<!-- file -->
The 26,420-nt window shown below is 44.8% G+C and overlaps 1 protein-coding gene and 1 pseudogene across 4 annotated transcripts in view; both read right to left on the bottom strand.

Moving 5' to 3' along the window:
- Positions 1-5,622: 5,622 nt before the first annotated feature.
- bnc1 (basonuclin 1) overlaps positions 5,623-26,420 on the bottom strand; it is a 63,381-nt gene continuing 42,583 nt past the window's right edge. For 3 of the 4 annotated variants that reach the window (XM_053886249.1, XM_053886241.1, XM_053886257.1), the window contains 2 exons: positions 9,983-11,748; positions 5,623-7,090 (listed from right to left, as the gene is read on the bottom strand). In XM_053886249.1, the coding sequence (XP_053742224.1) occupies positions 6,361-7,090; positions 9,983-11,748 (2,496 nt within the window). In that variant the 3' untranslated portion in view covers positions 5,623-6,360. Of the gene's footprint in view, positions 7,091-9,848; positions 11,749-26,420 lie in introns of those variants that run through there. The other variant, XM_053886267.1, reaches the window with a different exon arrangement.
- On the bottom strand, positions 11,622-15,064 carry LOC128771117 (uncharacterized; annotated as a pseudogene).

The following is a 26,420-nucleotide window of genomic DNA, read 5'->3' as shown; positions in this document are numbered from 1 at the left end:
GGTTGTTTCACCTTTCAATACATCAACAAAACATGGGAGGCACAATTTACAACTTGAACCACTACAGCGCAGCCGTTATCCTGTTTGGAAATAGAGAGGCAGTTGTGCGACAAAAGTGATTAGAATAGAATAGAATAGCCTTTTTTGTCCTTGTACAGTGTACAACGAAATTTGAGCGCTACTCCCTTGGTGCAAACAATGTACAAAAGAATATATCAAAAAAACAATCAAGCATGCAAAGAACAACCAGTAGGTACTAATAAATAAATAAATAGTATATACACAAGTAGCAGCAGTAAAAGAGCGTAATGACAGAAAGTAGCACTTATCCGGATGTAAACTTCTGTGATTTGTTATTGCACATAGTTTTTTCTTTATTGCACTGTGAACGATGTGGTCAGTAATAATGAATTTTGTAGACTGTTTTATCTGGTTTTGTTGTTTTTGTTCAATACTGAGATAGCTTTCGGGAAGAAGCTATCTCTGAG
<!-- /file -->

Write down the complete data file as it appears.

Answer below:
The 26,420-nt window shown below is 44.8% G+C and overlaps 1 protein-coding gene and 1 pseudogene across 4 annotated transcripts in view; both read right to left on the bottom strand.

Moving 5' to 3' along the window:
- Positions 1-5,622: 5,622 nt before the first annotated feature.
- bnc1 (basonuclin 1) overlaps positions 5,623-26,420 on the bottom strand; it is a 63,381-nt gene continuing 42,583 nt past the window's right edge. For 3 of the 4 annotated variants that reach the window (XM_053886249.1, XM_053886241.1, XM_053886257.1), the window contains 2 exons: positions 9,983-11,748; positions 5,623-7,090 (listed from right to left, as the gene is read on the bottom strand). In XM_053886249.1, the coding sequence (XP_053742224.1) occupies positions 6,361-7,090; positions 9,983-11,748 (2,496 nt within the window). In that variant the 3' untranslated portion in view covers positions 5,623-6,360. Of the gene's footprint in view, positions 7,091-9,848; positions 11,749-26,420 lie in introns of those variants that run through there. The other variant, XM_053886267.1, reaches the window with a different exon arrangement.
- On the bottom strand, positions 11,622-15,064 carry LOC128771117 (uncharacterized; annotated as a pseudogene).

The following is a 26,420-nucleotide window of genomic DNA, read 5'->3' as shown; positions in this document are numbered from 1 at the left end:
GGTTGTTTCACCTTTCAATACATCAACAAAACATGGGAGGCACAATTTACAACTTGAACCACTACAGCGCAGCCGTTATCCTGTTTGGAAATAGAGAGGCAGTTGTGCGACAAAAGTGATTAGAATAGAATAGAATAGCCTTTTTTGTCCTTGTACAGTGTACAACGAAATTTGAGCGCTACTCCCTTGGTGCAAACAATGTACAAAAGAATATATCAAAAAAACAATCAAGCATGCAAAGAACAACCAGTAGGTACTAATAAATAAATAAATAGTATATACACAAGTAGCAGCAGTAAAAGAGCGTAATGACAGAAAGTAGCACTTATCCGGATGTAAACTTCTGTGATTTGTTATTGCACATAGTTTTTTCTTTATTGCACTGTGAACGATGTGGTCAGTAATAATGAATTTTGTAGACTGTTTTATCTGGTTTTGTTGTTTTTGTTCAATACTGAGATAGCTTTCGGGAAGAAGCTATCTCTGAG